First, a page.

The Decemberists are perhaps one of the most consistent bands of our time. Every effort is just as strong as the last. And man, do they pack a punch. All members are multi-instrumentalists and they harmonize like beautiful angels flying oh, so high in the sky. The King is Dead is Indie Folk at its best. In a year that was primarily dominated by Indie Pop and Hard Rock, the Decemberists hold their own here. Ten tracks. Short, sweet, polished. Best Tracks: There are really no throwaways here. However: “Don’t Carry It All,” “Calamity Song,” and “Down by the Water” are a cut above the rest.
8. Ida Maria – Katla
Hands down, the most underrated record of the year. I can’t believe this album didn’t catch here in the states. Katla is fucking badass. Ida Maria showcases her versatility here. From hard rock, to pop, to doowop and swing, to mariachi, to stoner grunge rock…um…you get it already? She’s a Norwegian firecracker who destroyed her debut album with a sophomore effort that is bold, fearless, and in your face. Best Tracks: Look no further than the 9-minute-plus “Devil” to see what she’s capable of. Still hungry? So is she: “I Eat Boys Like You for Breakfast” and “Bad Karma.”
7. Wild Flag – Wild Flag
Let’s face it: Carrie Brownstein is the coolest. Besides the fact that she’s a third of one of the raddest riot grrrl/indie rock acts to come out of the Pacific Northwest in the 90′s, and forgetting that she’s now showing off her comedic chops on IFC’s Portlandia, Brownstein and company still have some insane street cred. That’s because the debut album of Wild Flag is completely worthy of any and all of the accoldates its been receiving since its release in September of 2011. Nearly a decade later, Brownstein is still delivering top-notch indie rock full of solid rhythms, tons of keys (!), and bitchin’ riffs. It’s a slow burn that grows on you, and before you know it, you’ll be humming the beats and singing along without the headphones planted firmly in your ears. Best Tracks: “Romance,” “Boom,” “Racehorse.”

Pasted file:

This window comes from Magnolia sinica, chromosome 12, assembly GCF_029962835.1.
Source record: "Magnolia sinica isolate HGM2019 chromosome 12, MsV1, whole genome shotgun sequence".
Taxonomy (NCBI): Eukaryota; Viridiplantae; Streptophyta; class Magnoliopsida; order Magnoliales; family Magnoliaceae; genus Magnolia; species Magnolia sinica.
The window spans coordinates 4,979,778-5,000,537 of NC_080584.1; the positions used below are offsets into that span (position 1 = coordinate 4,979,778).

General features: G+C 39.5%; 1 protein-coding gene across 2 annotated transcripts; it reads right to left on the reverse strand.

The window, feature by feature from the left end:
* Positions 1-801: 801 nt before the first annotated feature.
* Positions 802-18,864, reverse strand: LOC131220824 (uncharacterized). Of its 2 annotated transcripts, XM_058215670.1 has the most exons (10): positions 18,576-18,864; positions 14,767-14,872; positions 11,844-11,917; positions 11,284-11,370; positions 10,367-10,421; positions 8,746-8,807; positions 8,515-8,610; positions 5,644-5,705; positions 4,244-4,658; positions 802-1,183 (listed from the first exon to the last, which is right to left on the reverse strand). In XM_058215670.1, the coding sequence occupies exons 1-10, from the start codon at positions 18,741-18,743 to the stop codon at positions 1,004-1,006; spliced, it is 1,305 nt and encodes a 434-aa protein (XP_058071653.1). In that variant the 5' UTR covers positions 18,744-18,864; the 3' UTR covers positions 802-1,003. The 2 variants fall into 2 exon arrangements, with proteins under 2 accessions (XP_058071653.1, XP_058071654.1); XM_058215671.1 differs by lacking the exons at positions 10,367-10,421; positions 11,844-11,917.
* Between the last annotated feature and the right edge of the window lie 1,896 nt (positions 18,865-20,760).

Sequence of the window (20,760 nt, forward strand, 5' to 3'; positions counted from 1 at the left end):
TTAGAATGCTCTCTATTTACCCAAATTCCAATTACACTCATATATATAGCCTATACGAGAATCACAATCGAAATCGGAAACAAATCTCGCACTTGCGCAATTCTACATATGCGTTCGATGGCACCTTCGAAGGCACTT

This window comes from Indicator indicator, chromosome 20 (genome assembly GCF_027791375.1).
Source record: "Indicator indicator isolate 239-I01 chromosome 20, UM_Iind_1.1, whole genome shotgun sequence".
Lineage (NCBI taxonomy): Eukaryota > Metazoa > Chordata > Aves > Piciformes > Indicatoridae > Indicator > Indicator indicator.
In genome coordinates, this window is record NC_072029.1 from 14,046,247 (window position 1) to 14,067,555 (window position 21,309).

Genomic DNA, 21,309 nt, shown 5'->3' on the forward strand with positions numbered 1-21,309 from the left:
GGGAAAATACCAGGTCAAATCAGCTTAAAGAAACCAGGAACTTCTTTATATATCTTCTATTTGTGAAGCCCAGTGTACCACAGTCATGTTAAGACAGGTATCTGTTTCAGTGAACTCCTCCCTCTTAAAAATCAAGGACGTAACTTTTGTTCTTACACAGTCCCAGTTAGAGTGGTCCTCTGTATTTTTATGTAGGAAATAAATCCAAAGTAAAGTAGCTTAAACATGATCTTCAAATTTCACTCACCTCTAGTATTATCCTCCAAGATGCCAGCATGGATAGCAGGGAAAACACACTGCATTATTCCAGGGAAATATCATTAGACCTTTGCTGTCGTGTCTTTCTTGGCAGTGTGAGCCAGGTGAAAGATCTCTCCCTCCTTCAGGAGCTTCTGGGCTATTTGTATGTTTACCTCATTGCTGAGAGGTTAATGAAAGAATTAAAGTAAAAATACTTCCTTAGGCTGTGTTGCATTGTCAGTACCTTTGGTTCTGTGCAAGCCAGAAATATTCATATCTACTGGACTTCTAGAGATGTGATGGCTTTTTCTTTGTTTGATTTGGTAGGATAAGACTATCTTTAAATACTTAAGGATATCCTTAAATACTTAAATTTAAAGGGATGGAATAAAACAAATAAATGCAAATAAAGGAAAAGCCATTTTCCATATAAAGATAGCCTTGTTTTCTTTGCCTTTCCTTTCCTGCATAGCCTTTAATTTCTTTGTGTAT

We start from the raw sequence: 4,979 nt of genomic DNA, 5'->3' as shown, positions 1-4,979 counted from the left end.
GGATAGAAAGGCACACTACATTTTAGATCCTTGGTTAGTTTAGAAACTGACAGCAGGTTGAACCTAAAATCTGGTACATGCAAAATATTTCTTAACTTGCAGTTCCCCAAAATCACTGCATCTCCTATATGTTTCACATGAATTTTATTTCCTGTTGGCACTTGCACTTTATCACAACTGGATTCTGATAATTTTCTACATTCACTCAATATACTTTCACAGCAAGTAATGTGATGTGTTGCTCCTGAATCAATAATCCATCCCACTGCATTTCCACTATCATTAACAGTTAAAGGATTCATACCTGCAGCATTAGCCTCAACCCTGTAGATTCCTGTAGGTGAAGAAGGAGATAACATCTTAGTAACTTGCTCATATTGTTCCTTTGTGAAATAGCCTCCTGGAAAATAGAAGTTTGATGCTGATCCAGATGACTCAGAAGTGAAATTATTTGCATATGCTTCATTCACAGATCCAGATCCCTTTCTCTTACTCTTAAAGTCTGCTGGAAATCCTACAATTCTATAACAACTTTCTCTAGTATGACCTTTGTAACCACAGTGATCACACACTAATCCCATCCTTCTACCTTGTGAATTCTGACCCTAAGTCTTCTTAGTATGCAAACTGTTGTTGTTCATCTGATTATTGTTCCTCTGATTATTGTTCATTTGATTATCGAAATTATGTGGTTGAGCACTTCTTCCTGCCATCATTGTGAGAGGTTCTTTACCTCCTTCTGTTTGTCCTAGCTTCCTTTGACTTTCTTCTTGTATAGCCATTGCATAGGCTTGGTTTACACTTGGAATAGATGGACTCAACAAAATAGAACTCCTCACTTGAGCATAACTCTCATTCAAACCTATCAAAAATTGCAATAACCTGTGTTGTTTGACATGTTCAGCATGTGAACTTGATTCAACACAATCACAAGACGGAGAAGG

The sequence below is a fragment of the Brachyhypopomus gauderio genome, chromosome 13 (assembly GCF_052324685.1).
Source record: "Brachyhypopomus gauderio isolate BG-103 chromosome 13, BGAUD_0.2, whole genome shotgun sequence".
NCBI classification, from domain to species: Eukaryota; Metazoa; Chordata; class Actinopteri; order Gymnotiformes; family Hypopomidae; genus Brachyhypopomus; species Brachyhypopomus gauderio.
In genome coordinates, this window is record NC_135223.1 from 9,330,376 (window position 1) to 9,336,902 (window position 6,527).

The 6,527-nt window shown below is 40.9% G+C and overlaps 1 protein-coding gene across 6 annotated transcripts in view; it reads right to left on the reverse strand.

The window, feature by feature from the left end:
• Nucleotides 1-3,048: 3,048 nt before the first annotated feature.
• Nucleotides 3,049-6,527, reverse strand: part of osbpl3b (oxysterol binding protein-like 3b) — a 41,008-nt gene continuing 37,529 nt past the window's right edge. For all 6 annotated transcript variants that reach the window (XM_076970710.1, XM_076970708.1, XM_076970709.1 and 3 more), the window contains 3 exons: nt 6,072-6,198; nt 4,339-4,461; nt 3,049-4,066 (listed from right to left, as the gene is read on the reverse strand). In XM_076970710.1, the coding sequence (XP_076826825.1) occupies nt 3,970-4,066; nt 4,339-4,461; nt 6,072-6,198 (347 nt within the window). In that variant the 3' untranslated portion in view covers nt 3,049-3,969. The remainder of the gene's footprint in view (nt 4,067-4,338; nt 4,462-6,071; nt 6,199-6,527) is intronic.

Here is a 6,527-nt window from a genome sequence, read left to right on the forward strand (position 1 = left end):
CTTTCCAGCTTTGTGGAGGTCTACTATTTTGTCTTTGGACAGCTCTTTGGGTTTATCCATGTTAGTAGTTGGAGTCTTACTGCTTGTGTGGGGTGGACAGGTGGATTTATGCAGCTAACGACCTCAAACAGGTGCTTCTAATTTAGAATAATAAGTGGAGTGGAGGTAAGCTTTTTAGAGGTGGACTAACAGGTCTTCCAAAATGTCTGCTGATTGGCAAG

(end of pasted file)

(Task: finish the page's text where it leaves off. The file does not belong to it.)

6. The Black Keys – El Camino
The Black Keys have done it. They’ve tackled mainstream success while still keeping their cred, a feat which lesser bands like Kings of Leon failed miserably at accomplishing. Miiiiserablyyy. Although I wasn’t a huge fan of Brothers, El Camino is incredibly strong. It’s shorter than its predecesssor, sleeker and tighter. A duo going at it alone is always impressive too. You just have to love their vintage garage sound. Best Tracks: “Gold on the Ceiling,” “Run Right Back,” “Lonely Boy.”
5. Foster the People – Torches